Watching Robert Griffin III struggle makes Derrick Rose's delay OK


Seeing RGIII play football these last two weeks has made one appreciate the delayed return of Derrick Rose.

I'd heard all of the press conferences, I'd read all the blogs and I'd even seen the YouTube clips that would serve as actual proof that maybe, just maybe, Robert Griffin III would actually be himself eight months after tearing his ACL. The man began to practice, the man began to preach that he would be capable of playing in week 1, and the Washington Redskins leadership essentially were like, "ummm, yeah."

If you've been following the 2013 NFL season, then you know how this has worked out for RGIII thus far. Those expectations that he'd be able to perform at a potentially-higher level than he did a year ago now feel like a pipedream. NBC Sports' Bryan Crawford believes RGIII ain't quite RGIII ... yet.

He doesn't look to be as comfortable and confident on the field as he did prior to his injury, and although he is a capable pocket passer, Griffin III's ability to make plays is rooted in his explosive athleticism. That's what makes him the elite NFL player that he is.

Crawford's reflection on the Redskins' quarterback puts the actions that the Windy City's beloved point guard decided to take when recovering from his own knee surgery last year in a new light.

Team doctors gave RGIII the hope that he could recover by week 1 of the 2013 NFL season, but Derrick Rose decided that, because he didn't feel "right," he would wait. And wait. And wait even longer. The man waited so long that fans turned their backs on him.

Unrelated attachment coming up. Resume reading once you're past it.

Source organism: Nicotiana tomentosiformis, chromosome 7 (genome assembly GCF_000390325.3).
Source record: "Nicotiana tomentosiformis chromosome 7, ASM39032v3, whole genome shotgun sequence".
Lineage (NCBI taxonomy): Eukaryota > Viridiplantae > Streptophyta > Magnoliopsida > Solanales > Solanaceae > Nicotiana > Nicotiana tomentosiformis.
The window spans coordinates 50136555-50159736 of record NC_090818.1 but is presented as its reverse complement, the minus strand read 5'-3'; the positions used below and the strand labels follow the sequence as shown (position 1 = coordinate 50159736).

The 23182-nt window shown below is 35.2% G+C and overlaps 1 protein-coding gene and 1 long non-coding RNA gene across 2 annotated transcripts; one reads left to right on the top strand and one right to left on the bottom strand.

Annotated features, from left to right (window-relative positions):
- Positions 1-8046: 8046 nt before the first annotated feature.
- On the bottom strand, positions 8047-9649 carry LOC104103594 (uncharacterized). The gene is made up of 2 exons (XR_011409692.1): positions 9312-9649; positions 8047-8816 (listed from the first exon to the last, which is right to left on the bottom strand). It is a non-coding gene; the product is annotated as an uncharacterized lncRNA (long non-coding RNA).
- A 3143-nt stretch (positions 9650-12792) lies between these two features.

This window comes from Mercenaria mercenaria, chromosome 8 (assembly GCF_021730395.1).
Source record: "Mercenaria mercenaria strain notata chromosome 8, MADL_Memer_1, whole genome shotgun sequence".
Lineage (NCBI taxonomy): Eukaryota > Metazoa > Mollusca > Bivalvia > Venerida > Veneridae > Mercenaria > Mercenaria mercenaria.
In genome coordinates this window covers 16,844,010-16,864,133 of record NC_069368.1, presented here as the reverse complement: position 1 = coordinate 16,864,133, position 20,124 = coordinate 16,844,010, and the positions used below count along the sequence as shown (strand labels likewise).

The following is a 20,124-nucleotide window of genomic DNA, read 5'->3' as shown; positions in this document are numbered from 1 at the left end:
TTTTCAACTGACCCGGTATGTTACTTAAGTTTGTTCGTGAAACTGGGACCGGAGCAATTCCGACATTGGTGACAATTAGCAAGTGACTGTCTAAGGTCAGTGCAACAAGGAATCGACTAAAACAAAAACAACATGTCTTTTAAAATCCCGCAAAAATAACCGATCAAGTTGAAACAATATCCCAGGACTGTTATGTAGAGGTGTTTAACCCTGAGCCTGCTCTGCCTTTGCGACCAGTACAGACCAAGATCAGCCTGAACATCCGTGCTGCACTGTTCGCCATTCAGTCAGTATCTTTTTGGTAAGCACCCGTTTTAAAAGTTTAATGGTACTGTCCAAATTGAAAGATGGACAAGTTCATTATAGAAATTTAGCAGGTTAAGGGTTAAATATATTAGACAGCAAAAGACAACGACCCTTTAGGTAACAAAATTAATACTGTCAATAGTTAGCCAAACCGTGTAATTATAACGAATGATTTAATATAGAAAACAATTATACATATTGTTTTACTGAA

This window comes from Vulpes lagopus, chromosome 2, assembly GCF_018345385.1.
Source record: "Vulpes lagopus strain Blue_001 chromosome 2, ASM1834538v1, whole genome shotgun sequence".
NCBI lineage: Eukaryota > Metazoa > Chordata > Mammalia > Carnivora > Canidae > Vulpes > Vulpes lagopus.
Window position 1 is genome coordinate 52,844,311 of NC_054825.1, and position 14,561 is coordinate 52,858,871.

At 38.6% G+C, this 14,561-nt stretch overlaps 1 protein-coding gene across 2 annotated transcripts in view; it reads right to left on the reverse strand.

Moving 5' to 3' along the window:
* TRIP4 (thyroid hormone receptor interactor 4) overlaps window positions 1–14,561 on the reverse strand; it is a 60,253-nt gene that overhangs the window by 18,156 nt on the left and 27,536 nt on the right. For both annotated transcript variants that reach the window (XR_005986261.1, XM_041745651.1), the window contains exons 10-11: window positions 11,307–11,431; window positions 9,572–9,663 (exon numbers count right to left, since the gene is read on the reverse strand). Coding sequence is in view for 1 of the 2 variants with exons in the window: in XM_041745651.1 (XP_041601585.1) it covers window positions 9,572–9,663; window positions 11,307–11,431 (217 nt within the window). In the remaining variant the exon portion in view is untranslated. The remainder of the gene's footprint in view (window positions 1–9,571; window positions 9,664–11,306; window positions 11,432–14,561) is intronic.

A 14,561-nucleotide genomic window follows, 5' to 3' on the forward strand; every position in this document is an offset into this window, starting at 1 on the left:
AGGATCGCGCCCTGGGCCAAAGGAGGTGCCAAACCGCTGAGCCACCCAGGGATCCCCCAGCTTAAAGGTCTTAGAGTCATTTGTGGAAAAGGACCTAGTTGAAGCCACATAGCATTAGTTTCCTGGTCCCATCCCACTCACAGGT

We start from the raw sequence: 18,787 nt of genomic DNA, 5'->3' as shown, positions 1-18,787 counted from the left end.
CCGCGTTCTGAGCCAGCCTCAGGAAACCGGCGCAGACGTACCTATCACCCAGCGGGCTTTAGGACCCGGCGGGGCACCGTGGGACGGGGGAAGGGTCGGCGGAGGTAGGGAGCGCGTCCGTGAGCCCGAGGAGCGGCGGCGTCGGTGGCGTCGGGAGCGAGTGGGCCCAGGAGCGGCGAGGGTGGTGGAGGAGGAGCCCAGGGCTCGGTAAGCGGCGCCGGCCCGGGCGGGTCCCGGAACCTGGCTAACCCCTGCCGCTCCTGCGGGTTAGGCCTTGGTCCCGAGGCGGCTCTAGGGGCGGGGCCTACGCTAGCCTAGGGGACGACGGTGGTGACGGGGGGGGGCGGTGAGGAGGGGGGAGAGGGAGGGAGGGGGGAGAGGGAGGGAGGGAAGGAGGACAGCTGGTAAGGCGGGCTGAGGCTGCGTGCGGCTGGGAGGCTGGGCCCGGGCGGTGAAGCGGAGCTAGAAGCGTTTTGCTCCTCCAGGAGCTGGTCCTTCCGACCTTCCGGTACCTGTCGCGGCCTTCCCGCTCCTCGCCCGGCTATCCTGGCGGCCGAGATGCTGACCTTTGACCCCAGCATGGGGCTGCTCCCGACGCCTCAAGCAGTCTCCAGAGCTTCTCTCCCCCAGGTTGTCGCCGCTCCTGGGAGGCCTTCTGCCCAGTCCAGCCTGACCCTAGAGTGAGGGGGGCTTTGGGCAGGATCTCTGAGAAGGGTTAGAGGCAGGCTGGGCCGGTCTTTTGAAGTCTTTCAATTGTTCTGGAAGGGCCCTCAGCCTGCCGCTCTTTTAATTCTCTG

To his credit, however, Derrick Rose never wavered.

So what does that mean for Rose and the upcoming season for the Bulls? Nothing and everything. On one hand, Rose will still eventually have to step onto the court and prove not only to the world, but himself, that he can actually perform at full speed again. The advantage for Rose and the Bulls is that while RGIII must face the urgency that is a pressure-packed 16 game schedule, head coach Tom Thibodeau can afford to take it easy on his prized point guard across the 82-game slate.

This is the benefit of the Bulls being a team worth a damn with or without Rose, while the Redskins feel like mishmashed parts that magically come to life when RGIII is RGIII. There should be no urgency to allow Rose to go all out. Play the man 30 minutes a game, give him as much rest as he needs and let us all hope that the old Derrick Rose will come out of hibernation and return to our perceived normalcy with his game.

We'll probably wince the first time Rose does one of those egregious jump cuts. We'll probably cringe when Rose lands on someone's ankle and is writhing in pain. And we'll probably shudder when Rose needs a random day off. But hey, at least Rose won't have to worry about a blitz coming through the A-gap and getting pulverized by 300-pound defensive linemen with bad intentions. This delayed decision by Rose is going to work out just fine.

Just don't let Rose have to face dragons or ninjas or anything like that.

Here's a toast to Rose, that knee of his, and realizing that good things can come to those who wait.

A happy hour drink recommendation: A Manhattan. Get it with Bulleit Rye Whiskey. Take your time and savor this delicious libation ... just like Rose has done with that knee of his. Pace yourself and enjoy the ride. When you finish, come out with a tempered confidence and find a nice woman and whisper something nice in her ear. Tell her that her hair smells real good and you like her hoop earrings. Or something. TGIF.

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